If any one individual can claim credit for the revolution in biotechnology, it is Arthur Kornberg. In his autobiography (1), he describes progress in the biosciences as a series of overlapping races, each preceded by periods of innovation. In the 19th century, scientists such as Louis Pasteur introduced the idea that some diseases were caused by microorganisms, and developed procedures for isolating them (eg. the “Petri dish”). This “type A science” defined a major strategy, which then triggered a race to identify the causative organisms of the major infectious diseases (“type B science”; 2). The race to discover bacteria was followed by the races to find vitamins and antibiotics (in the 1920s and 1930s). Then in the post-war era, there was the race to find proteins. Today it’s the race to find genes. In each case first there were new concepts and associated technologies (type A), and this was then followed by their exploitation (type B). In the word of molecular biologist Gilbert Ling:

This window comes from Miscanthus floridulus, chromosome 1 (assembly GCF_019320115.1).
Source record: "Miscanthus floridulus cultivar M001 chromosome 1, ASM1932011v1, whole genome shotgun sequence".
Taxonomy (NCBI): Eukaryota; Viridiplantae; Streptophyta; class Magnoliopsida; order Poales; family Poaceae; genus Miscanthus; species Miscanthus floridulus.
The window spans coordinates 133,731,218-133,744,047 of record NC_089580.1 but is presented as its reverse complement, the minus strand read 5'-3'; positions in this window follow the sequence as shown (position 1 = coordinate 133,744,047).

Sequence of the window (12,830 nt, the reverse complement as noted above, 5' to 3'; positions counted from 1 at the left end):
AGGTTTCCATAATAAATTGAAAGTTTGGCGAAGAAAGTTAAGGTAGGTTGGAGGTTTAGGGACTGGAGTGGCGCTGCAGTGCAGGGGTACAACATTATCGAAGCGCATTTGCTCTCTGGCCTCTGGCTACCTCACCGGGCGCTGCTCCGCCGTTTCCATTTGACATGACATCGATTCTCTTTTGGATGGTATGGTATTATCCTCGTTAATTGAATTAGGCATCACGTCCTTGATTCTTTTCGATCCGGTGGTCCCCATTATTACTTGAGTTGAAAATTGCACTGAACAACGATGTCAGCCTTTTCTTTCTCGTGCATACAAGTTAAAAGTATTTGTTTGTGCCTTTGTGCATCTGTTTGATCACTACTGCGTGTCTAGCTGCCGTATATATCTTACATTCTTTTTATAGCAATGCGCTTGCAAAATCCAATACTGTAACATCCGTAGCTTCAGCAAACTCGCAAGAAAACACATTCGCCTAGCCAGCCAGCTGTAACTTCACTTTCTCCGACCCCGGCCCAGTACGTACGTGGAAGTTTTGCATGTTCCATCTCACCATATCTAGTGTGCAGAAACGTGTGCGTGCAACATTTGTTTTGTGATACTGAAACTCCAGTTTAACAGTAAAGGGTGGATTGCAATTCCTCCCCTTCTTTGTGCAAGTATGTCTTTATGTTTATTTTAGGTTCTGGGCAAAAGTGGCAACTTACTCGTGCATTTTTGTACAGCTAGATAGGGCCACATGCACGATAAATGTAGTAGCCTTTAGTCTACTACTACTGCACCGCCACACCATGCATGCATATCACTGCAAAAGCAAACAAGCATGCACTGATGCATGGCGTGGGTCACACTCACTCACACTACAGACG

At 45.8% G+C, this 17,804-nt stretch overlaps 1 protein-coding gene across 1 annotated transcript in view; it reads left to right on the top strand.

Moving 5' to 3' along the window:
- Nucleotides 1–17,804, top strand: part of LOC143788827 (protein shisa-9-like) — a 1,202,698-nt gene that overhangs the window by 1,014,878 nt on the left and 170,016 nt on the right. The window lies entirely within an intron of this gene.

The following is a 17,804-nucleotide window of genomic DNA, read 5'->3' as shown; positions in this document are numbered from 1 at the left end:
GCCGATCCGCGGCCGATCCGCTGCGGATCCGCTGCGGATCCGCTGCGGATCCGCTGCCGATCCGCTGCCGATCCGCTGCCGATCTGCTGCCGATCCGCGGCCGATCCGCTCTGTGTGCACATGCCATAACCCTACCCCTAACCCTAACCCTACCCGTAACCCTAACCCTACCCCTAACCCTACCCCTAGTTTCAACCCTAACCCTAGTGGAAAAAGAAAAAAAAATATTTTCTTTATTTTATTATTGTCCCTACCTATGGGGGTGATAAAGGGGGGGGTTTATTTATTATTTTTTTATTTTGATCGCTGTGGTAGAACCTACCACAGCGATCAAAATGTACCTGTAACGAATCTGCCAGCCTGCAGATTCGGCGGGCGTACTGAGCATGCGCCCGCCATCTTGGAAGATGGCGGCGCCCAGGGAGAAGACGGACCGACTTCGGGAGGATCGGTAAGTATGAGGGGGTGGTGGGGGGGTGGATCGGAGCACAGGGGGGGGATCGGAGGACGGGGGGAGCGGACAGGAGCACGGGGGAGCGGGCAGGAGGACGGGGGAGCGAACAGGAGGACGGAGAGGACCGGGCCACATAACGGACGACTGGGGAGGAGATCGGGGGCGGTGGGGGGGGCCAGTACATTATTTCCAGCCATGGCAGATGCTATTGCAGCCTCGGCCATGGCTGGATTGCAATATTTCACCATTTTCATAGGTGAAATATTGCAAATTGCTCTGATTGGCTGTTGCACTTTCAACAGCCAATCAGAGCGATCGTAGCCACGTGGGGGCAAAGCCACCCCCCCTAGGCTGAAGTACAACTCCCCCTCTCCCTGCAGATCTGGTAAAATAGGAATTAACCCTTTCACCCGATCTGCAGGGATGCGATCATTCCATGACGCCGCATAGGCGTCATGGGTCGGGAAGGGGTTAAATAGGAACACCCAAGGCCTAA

“The relation between type A and type B research resembles the relation between the spring and the river it feeds.”